Managing CloudFormation Stacks with Ansible

Constructing a large, multiple application, virtual datacenter with CloudFormation can quickly lead to a sprawl of different stacks. The desire to split things sensibly, delegate control of separate tiers and loosely couple as many components as possible can lead to a large number of stacks, lots of which need values from stacks created earlier in the run order. While it’s possible to do this with the native AWS CloudFormation command line tools, or even some clever bash

(or Cumulus), having a strong, higher level tool can make life a lot easier and reproducible. In this post I’ll show one possible way to manage interrelated stacks using Ansible.

We won’t be delving into the individual templates used in this example. If you’re having this kind of issue with CloudFormation then you probably have more than enough of your own to use as examples. Instead, I’ll show a basic Ansible playbook for managing three related stacks.

- hosts: localhost
  connection: local
  gather_facts: False
    stack_name: dswtest
    region: eu-west-1
    owner: dwilson
    ami_id: ami-n0tr34l
    keyname: key-64

The first part of our playbook should be familiar to most Ansible users. We set up where to run the playbook, how to connect and ensure we don’t spend time gathering facts. We then define the variables that we’ll be using as parameters to a number of stacks. The ability to specify literals in a single place was the first benefit I saw when converting a project to Ansible. This may not sound like a major win but being able to change the AMI ID in a single place, or even store it in an external file that our build system can automatically update, is something I’d find difficult to give up.

Now we’ll move to the first of our Ansible tasks, a CloudFormation stack represented as a single Ansible resource. The underlying template creates a basic SNS resource we’ll later use in all our auto-scaling groups.

  - name: Add SNS topic
    action: cloudformation
      stack_name={{ stack_name }}-sns-email-topic
        AutoScaleSNSTopic: "{{snsdest}}"
    register: asgsns

The ‘args:’ section contains the values we want to pass in to the template. Here we’re only passing a single value that we defined earlier in the ‘vars:’ section. We’ll see more complicated examples of this later. We also register the output from the CloudFormation action. This includes any values we specify as “Outputs” in the template and provides a nice way to deliberately define what we’re exposing from our template. The alternative is to pull out arbitrary values from a given resource created in a previous stack but that’s a hefty breach of encapsulation and will often bite you later when the templates change.

The Create Security Groups CloudFormation task doesn’t really have anything interesting from an Ansible perspective, we run it, create the repos and gather the outputs using ‘register’ for use in our next template.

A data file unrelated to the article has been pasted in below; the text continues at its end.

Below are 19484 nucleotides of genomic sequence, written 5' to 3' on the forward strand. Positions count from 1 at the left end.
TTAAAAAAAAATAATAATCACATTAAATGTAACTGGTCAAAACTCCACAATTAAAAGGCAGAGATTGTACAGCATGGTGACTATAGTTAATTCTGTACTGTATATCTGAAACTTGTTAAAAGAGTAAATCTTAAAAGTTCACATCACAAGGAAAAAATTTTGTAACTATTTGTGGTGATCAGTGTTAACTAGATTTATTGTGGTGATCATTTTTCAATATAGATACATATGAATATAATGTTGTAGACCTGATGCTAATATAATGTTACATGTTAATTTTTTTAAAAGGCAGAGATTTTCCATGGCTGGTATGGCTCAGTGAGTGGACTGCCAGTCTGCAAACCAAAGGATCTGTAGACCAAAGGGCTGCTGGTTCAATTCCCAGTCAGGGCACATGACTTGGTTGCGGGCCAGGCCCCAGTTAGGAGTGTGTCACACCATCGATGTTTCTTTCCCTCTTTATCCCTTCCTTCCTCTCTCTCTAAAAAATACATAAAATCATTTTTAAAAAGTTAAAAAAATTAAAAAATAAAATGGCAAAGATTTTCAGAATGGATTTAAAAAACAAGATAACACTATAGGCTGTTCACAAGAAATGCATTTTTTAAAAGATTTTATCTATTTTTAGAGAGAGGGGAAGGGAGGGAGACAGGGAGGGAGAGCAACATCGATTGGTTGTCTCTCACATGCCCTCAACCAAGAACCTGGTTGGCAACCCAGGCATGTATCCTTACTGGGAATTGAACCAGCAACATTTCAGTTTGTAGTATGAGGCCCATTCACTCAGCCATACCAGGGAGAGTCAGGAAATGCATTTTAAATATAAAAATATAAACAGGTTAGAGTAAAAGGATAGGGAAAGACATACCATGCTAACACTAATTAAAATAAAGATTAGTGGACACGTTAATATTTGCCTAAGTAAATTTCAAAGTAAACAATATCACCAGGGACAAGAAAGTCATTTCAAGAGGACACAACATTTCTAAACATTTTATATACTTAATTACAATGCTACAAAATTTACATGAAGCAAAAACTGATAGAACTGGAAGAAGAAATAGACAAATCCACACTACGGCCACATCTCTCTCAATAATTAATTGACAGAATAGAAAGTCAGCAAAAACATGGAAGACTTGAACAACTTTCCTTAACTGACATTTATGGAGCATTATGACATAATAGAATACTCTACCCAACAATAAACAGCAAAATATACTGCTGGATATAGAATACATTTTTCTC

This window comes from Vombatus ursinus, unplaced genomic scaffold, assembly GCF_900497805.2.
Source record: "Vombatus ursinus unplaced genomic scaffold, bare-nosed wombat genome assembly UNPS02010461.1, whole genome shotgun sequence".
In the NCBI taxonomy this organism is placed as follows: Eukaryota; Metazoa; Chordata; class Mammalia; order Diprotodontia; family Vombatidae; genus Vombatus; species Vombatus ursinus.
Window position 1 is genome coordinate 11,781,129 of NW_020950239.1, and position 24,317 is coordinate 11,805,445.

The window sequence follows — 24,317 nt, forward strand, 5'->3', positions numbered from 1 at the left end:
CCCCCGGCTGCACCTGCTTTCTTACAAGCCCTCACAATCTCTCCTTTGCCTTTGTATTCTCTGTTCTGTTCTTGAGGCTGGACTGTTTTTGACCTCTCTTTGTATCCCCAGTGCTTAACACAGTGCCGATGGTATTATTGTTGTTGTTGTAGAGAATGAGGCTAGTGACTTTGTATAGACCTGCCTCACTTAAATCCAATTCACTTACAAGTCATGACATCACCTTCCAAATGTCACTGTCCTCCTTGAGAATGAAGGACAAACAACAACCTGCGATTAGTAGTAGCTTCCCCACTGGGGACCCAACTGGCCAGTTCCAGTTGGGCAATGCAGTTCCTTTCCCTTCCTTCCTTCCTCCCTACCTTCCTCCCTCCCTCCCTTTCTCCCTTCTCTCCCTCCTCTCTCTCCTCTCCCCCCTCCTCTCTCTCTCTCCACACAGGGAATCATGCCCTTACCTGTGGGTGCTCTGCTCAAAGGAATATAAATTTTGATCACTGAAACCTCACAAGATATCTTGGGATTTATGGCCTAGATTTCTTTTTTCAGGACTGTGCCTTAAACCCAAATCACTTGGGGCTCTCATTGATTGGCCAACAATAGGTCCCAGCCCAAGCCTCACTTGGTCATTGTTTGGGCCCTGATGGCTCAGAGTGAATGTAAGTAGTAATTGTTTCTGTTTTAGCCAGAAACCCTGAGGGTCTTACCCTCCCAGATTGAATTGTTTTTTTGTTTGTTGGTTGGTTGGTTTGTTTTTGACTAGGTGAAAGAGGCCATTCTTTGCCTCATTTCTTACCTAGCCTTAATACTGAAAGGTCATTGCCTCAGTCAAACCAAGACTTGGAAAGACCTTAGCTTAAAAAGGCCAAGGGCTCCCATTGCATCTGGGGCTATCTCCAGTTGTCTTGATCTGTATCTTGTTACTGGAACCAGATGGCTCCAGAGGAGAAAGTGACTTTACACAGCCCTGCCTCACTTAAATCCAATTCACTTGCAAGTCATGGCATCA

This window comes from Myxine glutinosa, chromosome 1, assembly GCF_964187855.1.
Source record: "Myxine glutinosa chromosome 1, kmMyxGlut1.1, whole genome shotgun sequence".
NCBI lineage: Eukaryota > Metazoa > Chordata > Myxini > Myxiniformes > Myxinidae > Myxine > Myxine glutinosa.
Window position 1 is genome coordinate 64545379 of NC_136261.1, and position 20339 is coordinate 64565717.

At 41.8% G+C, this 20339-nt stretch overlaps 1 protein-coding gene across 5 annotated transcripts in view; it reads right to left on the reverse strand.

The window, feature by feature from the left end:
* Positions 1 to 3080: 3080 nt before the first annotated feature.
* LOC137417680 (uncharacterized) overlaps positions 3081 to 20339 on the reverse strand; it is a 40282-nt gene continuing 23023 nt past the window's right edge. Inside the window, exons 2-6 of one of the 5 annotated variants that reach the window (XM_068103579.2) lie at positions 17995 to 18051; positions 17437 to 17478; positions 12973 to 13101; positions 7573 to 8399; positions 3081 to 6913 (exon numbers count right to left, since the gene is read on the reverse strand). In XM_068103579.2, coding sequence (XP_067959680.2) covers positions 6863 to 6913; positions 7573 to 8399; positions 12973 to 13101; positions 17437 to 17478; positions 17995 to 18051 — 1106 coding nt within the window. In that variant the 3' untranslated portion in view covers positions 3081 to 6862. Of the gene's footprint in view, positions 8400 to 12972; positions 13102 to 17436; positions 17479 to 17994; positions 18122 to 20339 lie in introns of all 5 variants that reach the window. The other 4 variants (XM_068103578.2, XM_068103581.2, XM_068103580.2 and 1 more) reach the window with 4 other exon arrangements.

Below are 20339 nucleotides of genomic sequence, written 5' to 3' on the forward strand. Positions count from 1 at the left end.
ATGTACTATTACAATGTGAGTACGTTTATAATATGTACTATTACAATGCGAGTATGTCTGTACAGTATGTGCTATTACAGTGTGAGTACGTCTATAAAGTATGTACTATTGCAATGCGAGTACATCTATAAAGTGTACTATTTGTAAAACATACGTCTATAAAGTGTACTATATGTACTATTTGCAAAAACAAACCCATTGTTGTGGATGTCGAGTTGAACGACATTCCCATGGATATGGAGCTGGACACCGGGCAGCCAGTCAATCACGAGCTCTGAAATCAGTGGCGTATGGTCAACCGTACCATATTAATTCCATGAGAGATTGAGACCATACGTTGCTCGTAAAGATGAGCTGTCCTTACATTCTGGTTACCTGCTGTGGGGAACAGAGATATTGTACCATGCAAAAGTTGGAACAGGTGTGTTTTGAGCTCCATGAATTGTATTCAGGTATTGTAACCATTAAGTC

- name: Create Security Groups
    action: cloudformation
      stack_name={{ stack_name }}-security-groups
    register: secgrp

The ‘Create Webapp’ example below shows most of the basic CloudFormation resource features in a single task. We use variables defined at the start of the playbook to reduce duplication of literal strings. We prefix the stack names to allow multiple developers to each build full sets of stacks without duplicate stack name conflicts while keeping grouping simple in the AWS web dashboard.

  - name: Create Webapp
    action: cloudformation
      stack_name={{ stack_name }}-webapp
        Owner: "{{ owner }}"
        AMIId: "{{ ami_id }}"
        KeyName: "{{ keyname }}"
        AppServerFleetSize: 1
        ASGSNSArn:             "{{ asgsns['stack_outputs']['EmailSNSTopicARN']      }}"
        WebappSGID:            "{{ secgrp['stack_outputs']['WebappSGID']            }}"
        ElasticacheClientSGID: "{{ secgrp['stack_outputs']['ElasticacheClientSGID'] }}"

In the args section we also use the return values from our previous stacks. The nested value access is a little verbose but it’s easy to pickup and being able to see all the possible values when running Ansible under debug mode makes things a lot easier. We also had the need to pull down output values from stacks created outside of Ansible, so I wrote a simple Ansible CloudFormation lookup plugin.

So what does Ansible gain us as a stack management tool? In terms of raw CloudFormation it provides a nice way to remove boilerplate literals from each stack and define them once in the 'vars' section. The ability to register the output from a stack and then use it later on is an essential one for this kind of stack building and retrieving existing values as a pythonish hash is much easier than doing it on the command line. As for added power, it should be easier to implement AWS functionality that’s currently missing from CloudFormation as an Ansible module than a CloudFormation external resource (although more on that when I actually write one) and performing other out of band tasks, letting your ticketing system know about a new stack for example, is a lot easier to integrate into Ansible than trying to wrap the cli tools manually.

I’ve been using Ansible for stack management in a project that involves over a dozen separate moving parts for the last month and so far it’s been working fine with minimal pain.